Human Rights Watch Calls For Citizenship and Fair Treatment of Moken Sea Nomads

 | Fri 26 Jun 2015 04:20 ICT

CityNews – Human Rights Watch has today criticised the governments of both Burma and Thailand for blatant discrimination and other rights abuses against the Moken, sea nomads who are among the few remaining hunter-gatherer populations in Southeast Asia.


Images from Wikimedia Commons.

Around 3,000 Moken live on small boats in the Mergui archipelago, located on Burma’s southern coast. Another 800 have settled in Thai waters.

The 25-page report, “Stateless at Sea: The Moken of Burma and Thailand,” describes a series of violations of rights of the Moken people by state authorities, including extortion, bribery, arbitrary arrest, and confiscation of property.

Most Moken are stateless, making them extremely vulnerable to human rights abuse and depriving them of access to medical care, education, and employment opportunities.

“Far from the idyllic image that tourism promotes of the Moken people, these sea nomads face increasing restrictions and attacks at sea, and systematic discrimination on land,” said Brad Adams, Asia director at Human Rights Watch. “By effectively denying them citizenship, the Thai and Burmese governments make the Moken easy targets for exploitation and other threats to their very existence.”

Moken_boatThe report also stated that the Moken are listed as one of the 135 recognised “ethnic races” of Burma under the 1982 Citizenship Act, but the issuance of national ID cards to the Moken has been inconsistent, hindering their travel within Burma.

The Burmese government is required to provide the Moken equal access to social welfare, education, health, and other services provided to other Burmese citizens, but in reality often suffer violent attacks and seizure of property by the Burmese navy.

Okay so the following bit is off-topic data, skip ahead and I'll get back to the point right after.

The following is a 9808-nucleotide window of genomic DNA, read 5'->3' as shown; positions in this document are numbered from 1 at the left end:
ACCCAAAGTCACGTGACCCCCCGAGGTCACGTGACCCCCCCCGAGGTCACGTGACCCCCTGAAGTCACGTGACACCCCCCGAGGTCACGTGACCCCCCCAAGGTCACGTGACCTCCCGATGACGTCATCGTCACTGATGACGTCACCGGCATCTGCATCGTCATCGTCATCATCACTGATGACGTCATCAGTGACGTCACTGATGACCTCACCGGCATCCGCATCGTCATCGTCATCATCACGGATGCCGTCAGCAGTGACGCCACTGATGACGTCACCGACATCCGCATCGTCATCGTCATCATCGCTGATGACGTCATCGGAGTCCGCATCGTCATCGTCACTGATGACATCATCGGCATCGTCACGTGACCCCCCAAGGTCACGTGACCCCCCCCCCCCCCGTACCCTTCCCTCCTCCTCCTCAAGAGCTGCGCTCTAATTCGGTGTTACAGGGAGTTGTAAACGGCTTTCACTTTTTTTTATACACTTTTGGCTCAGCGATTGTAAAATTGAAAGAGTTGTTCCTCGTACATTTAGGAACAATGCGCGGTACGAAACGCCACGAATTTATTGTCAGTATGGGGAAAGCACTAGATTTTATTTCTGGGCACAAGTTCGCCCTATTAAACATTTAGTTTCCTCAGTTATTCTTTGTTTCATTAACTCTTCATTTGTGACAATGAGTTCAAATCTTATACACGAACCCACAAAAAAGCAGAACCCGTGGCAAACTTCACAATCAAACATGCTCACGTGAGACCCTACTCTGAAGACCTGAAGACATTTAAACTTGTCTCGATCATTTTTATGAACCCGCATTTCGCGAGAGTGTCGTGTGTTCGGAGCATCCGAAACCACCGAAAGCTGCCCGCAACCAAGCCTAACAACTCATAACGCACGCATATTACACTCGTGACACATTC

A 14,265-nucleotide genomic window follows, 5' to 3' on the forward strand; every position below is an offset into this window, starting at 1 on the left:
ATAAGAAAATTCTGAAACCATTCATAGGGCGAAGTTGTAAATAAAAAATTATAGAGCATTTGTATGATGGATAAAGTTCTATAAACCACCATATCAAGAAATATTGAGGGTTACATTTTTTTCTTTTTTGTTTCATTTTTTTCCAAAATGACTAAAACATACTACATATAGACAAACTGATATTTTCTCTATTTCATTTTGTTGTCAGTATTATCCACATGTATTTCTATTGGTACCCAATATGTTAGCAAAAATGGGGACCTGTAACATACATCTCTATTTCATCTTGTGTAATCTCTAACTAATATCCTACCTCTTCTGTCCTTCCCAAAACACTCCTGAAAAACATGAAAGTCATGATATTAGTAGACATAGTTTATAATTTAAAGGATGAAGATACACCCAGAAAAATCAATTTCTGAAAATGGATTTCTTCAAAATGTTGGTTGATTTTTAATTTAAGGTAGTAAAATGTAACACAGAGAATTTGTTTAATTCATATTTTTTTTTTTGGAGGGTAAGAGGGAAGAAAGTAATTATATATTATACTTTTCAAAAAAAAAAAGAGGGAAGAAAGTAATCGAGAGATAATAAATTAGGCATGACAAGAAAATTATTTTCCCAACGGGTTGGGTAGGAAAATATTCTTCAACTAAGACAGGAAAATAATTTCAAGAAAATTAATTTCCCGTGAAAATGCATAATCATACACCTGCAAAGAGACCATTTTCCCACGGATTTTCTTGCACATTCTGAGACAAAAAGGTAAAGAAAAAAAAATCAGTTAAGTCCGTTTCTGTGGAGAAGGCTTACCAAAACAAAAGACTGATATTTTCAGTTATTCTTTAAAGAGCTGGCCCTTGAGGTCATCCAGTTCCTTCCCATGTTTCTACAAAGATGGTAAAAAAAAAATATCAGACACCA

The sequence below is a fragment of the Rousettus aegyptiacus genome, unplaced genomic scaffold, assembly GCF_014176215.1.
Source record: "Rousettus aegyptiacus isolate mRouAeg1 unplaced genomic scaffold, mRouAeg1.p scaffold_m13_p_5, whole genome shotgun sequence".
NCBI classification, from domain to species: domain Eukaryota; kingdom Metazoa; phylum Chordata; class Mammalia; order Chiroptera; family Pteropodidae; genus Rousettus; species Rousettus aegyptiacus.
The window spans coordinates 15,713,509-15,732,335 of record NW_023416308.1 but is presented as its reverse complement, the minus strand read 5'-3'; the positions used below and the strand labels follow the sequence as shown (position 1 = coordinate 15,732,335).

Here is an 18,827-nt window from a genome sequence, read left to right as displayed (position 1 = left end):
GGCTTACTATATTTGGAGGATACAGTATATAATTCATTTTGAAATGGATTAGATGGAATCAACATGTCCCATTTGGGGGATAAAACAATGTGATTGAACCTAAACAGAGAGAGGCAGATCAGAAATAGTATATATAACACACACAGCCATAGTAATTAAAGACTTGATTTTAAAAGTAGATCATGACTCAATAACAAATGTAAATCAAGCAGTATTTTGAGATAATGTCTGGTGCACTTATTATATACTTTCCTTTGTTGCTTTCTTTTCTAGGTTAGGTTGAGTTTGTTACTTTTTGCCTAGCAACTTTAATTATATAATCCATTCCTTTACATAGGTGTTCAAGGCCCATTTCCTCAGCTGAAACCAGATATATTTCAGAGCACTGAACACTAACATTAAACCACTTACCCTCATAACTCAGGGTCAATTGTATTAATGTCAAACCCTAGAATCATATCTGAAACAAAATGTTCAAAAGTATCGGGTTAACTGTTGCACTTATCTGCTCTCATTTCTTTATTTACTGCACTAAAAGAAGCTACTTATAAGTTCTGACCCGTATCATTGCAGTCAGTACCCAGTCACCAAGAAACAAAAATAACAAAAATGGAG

In recent years, more Moken have given up their nomadic ways and decided to reside permanently in Thailand and Burma.

“Burma and Thailand need to recognize and respect the rights of the Moken people to live as they always have,” Adams said. “Protecting them from abuses, ensuring a path to citizenship, and providing access to basic services is best way forward for these indigenous and too often exploited people.”

“I used to be a diver. When I was a teenager, there was no limit for Moken fishermen. We could go anywhere from Phuket to the Surin Islands and beyond to catch fish, shrimps, lobsters, and shellfish. We brought our catch ashore to the middlemen, who would sell them in downtown markets or to beachside restaurants…. Life was not comfortable, but we had freedom to go wherever we wanted to go…. But then around 16 years ago, government officials told us we could not fish around Surin Islands anymore.… They set so many rules and restrictions on our ways of life…. My family now cannot earn enough from fishing. I come out on the beach, talking to tourists and begging money from them.… It is embarrassing. But at least I could bring cash back to my family.”

Jui, Moken man, Thailand

“Stateless at Sea: The Moken of Burma and Thailand” is available at:

For more Human Rights Watch reporting on Thailand, please visit:

For more Human Rights Watch reporting on Burma, please visit: